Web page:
Blu-ray is well on its way to replacing DVD as the format of choice when it comes to watching movies on the living-room TV. So, with Blu-ray player prices tumbling, it could be time to ditch that standard-definition deck once and for all. But what type of Blu-ray player should you buy? There's certainly no shortage of choice.
These days, Blu-ray players can do much more than just spin discs. Do you want your Blu-ray player to be feature-skinny or full-fat? It's time to weigh up which type of deck will suit you best.
Any Blu-ray player will blow your dusty DVD machine out of the water when it comes to picture performance. While a DVD stores 4.7GB of data, Blu-rays can hold 50GB. That equates to a darn sight more picture detail. If you have a hi-def TV, you won't find a better source of HD content.
Backwards compatibility is a given. All Blu-ray players can play DVDs. What's more, they'll upscale them to 1080p, so your treasured collection of discs will look better than ever. Blu-ray decks will also play CDs.
For the ultimate picture performance, you can't beat movies on Blu-ray. Even the cheapest decks offer a super-crisp 1080p picture. And it's not just the image that's sharper. You'll also get ultra-high-quality surround sound, in the form of DTS-HD Master Audio and Dolby TrueHD. These cutting-edge technologies bring bit-perfect audio from the Hollywood studio mixing desk direct to your living-room sound system.
Every Blu-ray player sold today can go online -- BD-Live is a standard feature of the format and it means that all decks come with an Ethernet socket. When you connect your player to the Internet, you can access bonus content, view trailers and explore other cool stuff. Not every Blu-ray disc offers BD-Live functionality -- it's up to individual studios if they want to include it.
If you haven't got wired network access in your living room, you'll want a Blu-ray player with Wi-Fi. Some models have this built in. On others, it comes via a dedicated Wi-Fi dongle, which is an additional expense.
Just as TVs have become 'smarter', offering access to online portals full of streaming video and downloadable apps, so too have some Blu-ray players, such as the Samsung BD-D7500 (right). Taking advantage of the network connection provided for BD-Live, a number of companies have built Web-portal access into their players. What you get varies from company to company. Several offer catch-up TV in the shape of BBC iPlayer and YouTube, as well as other services.
If you already have a Web-connected TV, it's probably worth buying a Blu-ray player from a different manufacturer. That way, you'll gain access to two different Internet portals, rather than just the same one twice. It's a good way of broadening your viewing options.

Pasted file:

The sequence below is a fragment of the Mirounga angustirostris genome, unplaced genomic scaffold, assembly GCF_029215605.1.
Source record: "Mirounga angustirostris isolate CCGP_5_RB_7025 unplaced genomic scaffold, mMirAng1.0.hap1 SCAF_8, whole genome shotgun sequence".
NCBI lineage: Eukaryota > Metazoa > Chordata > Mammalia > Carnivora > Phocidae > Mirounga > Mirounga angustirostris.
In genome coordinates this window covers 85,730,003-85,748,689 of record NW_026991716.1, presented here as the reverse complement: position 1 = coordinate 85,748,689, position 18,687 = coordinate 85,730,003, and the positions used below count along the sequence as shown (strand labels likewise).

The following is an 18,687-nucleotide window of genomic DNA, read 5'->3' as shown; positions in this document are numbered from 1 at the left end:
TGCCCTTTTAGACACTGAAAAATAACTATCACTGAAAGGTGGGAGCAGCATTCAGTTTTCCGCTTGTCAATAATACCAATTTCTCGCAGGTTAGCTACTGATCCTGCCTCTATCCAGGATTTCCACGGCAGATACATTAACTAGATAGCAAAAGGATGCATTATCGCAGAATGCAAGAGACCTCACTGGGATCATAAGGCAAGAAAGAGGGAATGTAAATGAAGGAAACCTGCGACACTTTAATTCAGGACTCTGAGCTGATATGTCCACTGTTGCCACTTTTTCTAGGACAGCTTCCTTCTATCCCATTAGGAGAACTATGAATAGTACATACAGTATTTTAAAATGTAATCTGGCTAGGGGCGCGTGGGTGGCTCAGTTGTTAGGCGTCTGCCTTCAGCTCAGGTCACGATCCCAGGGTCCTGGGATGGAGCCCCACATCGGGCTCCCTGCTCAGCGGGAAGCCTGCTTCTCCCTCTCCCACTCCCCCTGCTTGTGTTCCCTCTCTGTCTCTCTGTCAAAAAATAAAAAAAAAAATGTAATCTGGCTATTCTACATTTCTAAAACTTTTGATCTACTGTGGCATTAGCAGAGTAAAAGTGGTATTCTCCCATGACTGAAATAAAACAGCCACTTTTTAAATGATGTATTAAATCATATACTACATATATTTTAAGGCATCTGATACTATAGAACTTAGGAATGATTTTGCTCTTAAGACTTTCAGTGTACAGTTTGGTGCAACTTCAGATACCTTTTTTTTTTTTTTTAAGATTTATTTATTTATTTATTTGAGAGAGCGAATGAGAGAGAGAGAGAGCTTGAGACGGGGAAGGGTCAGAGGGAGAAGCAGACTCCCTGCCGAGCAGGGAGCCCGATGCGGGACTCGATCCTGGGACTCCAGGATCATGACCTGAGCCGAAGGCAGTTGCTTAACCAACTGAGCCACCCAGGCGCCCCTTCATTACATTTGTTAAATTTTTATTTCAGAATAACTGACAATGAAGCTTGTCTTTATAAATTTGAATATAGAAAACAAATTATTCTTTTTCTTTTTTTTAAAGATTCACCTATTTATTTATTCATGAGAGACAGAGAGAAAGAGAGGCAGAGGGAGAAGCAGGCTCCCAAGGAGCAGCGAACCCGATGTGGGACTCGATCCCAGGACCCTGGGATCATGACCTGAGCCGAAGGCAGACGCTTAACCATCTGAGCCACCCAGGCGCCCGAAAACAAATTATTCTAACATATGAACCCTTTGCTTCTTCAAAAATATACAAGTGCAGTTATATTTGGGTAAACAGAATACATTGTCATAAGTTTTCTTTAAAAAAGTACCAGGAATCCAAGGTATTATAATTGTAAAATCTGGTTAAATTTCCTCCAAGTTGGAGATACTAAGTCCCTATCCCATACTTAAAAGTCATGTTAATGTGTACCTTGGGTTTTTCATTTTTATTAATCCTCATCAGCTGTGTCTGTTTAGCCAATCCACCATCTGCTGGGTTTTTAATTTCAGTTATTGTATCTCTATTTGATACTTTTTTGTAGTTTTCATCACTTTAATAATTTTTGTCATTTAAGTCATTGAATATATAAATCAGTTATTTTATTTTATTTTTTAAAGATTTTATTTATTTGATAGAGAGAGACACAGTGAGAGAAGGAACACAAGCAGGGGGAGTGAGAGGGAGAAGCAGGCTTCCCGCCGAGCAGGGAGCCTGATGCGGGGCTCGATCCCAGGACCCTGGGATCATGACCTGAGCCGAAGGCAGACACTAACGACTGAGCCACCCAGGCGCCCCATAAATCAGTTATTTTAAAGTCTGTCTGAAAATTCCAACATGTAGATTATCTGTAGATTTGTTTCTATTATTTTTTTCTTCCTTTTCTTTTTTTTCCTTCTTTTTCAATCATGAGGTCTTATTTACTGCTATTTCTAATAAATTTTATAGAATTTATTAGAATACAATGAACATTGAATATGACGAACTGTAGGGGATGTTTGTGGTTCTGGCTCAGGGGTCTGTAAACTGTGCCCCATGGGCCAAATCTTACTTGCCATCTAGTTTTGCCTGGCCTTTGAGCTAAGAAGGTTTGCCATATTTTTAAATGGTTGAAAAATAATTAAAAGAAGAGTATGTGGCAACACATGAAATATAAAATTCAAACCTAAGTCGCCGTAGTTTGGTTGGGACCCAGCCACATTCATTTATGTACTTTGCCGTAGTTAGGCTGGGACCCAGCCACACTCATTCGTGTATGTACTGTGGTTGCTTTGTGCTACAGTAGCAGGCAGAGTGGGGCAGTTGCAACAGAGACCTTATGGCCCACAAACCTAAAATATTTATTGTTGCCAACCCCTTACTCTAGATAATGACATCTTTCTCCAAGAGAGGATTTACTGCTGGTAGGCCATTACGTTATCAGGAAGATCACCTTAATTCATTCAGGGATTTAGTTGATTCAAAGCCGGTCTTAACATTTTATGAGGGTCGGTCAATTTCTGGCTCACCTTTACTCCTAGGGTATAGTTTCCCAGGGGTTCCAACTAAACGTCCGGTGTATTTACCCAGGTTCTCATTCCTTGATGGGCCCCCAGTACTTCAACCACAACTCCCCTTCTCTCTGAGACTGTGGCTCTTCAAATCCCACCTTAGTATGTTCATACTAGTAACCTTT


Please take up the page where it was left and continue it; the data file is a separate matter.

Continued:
Not every Blu-ray deck will play the latest 3D movie discs. If you have a 3D TV, or are planning to get one soon, it's probably worth spending slightly more to bag a 3D-compatible player, such as the Sony BDP-S480 (right). Unlike 3D from TV broadcasters, Blu-ray delivers a 1080p 3D picture for extra detail.
A few 3D Blu-ray players will even convert your regular 2D discs into faux 3D. This feature isn't common to all decks, though, so check to see if your shortlisted model includes it.
If you're a hi-fi fan, the chances are you'll have some Super Audio CD and DVD-Audio discs lurking in your music collection. If you want to keep playing these, you'll need to get a so-called 'universal' Blu-ray deck. They're not as cheap as regular models, but they tend to be optimised for the best-possible audio playback. Typically, beneath the lid, you'll find high-grade digital-to-analogue converters, and other esoteric components.
If you're into archiving TV, then the idea of burning your own Blu-ray discs probably appeals. In that case, a Blu-ray recorder, such as the Panasonic DMR-BWT700 (right) will be right up your street.
Combining a Blu-ray burner with a hard-drive recorder, they come with either a Freeview HD or freesat satellite tuner. The basic idea is to record TV shows directly onto the hard drive, and then, if you want to archive anything, you can burn a copy to a blank Blu-ray disc.
Broadcasters have the power to restrict just how many times a recording can be copied, though. They can even prevent any discs being made altogether, thanks to copy prevention flags. While this restriction may keep copyright-holders happy, it's rather frustrating if you're used to burning your own DVDs or recordings to tape whenever you feel like it.
It's probably also worth bearing in mind that not all Blu-ray players can play home-made Blu-ray recordings.
One other compelling reason to own a Blu-ray recorder is to make HD recordings of your own camcorder footage. Using the AVCHD format, these discs will play on almost every other Blu-ray player. It's a great way to share your home movies.
If you have music and video files on your computer, you'll ideally want a Blu-ray player with a built-in USB media reader. While many decks offer just such a USB input, file compatibility varies significantly. It makes sense to ensure that the player you fancy works with the files you like to use.
There are also differences between decks when it comes to presentation. Do you want album art delivered with your MP3s or is FLAC file compatibility a bigger deal? Prioritise your feature list.
Finally, try and ensure that your Blu-ray deck is also DLNA-compatible. This is vital if you intend to stream media files across your network from a PC or network-attached storage drive. DLNA compliance guarantees that your new Blu-ray player can see other DLNA-certified products on your home network.